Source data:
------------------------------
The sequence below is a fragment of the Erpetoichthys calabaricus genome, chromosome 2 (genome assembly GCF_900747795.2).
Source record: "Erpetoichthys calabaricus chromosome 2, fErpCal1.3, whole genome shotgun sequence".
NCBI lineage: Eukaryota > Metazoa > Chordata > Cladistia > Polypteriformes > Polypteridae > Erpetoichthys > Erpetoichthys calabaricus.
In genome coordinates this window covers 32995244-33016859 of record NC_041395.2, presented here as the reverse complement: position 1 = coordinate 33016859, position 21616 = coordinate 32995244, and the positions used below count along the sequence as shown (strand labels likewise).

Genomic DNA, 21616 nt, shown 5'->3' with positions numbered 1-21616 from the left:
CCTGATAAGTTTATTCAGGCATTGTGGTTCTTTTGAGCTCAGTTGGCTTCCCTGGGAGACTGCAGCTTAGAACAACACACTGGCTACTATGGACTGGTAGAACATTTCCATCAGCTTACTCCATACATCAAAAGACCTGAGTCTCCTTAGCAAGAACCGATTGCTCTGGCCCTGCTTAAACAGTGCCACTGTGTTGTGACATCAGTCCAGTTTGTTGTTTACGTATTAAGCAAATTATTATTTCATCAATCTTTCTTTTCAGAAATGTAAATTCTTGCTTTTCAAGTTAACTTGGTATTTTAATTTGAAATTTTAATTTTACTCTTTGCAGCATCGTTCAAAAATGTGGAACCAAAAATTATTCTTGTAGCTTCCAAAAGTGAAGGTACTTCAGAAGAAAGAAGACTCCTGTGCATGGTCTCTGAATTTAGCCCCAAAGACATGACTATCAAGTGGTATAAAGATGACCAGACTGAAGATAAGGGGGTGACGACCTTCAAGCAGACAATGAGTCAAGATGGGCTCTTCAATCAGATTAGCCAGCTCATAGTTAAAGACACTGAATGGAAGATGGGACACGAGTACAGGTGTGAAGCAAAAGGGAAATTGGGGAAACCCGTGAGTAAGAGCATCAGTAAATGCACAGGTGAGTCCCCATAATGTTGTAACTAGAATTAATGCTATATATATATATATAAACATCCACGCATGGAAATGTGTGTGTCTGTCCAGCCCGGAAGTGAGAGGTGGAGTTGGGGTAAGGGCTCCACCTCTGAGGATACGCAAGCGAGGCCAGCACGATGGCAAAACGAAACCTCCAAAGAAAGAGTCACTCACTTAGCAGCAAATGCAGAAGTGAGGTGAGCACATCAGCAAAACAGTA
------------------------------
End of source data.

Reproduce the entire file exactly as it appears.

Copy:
The sequence below is a fragment of the Erpetoichthys calabaricus genome, chromosome 2 (genome assembly GCF_900747795.2).
Source record: "Erpetoichthys calabaricus chromosome 2, fErpCal1.3, whole genome shotgun sequence".
NCBI lineage: Eukaryota > Metazoa > Chordata > Cladistia > Polypteriformes > Polypteridae > Erpetoichthys > Erpetoichthys calabaricus.
In genome coordinates this window covers 32995244-33016859 of record NC_041395.2, presented here as the reverse complement: position 1 = coordinate 33016859, position 21616 = coordinate 32995244, and the positions used below count along the sequence as shown (strand labels likewise).

Genomic DNA, 21616 nt, shown 5'->3' with positions numbered 1-21616 from the left:
CCTGATAAGTTTATTCAGGCATTGTGGTTCTTTTGAGCTCAGTTGGCTTCCCTGGGAGACTGCAGCTTAGAACAACACACTGGCTACTATGGACTGGTAGAACATTTCCATCAGCTTACTCCATACATCAAAAGACCTGAGTCTCCTTAGCAAGAACCGATTGCTCTGGCCCTGCTTAAACAGTGCCACTGTGTTGTGACATCAGTCCAGTTTGTTGTTTACGTATTAAGCAAATTATTATTTCATCAATCTTTCTTTTCAGAAATGTAAATTCTTGCTTTTCAAGTTAACTTGGTATTTTAATTTGAAATTTTAATTTTACTCTTTGCAGCATCGTTCAAAAATGTGGAACCAAAAATTATTCTTGTAGCTTCCAAAAGTGAAGGTACTTCAGAAGAAAGAAGACTCCTGTGCATGGTCTCTGAATTTAGCCCCAAAGACATGACTATCAAGTGGTATAAAGATGACCAGACTGAAGATAAGGGGGTGACGACCTTCAAGCAGACAATGAGTCAAGATGGGCTCTTCAATCAGATTAGCCAGCTCATAGTTAAAGACACTGAATGGAAGATGGGACACGAGTACAGGTGTGAAGCAAAAGGGAAATTGGGGAAACCCGTGAGTAAGAGCATCAGTAAATGCACAGGTGAGTCCCCATAATGTTGTAACTAGAATTAATGCTATATATATATATATAAACATCCACGCATGGAAATGTGTGTGTCTGTCCAGCCCGGAAGTGAGAGGTGGAGTTGGGGTAAGGGCTCCACCTCTGAGGATACGCAAGCGAGGCCAGCACGATGGCAAAACGAAACCTCCAAAGAAAGAGTCACTCACTTAGCAGCAAATGCAGAAGTGAGGTGAGCACATCAGCAAAACAGTA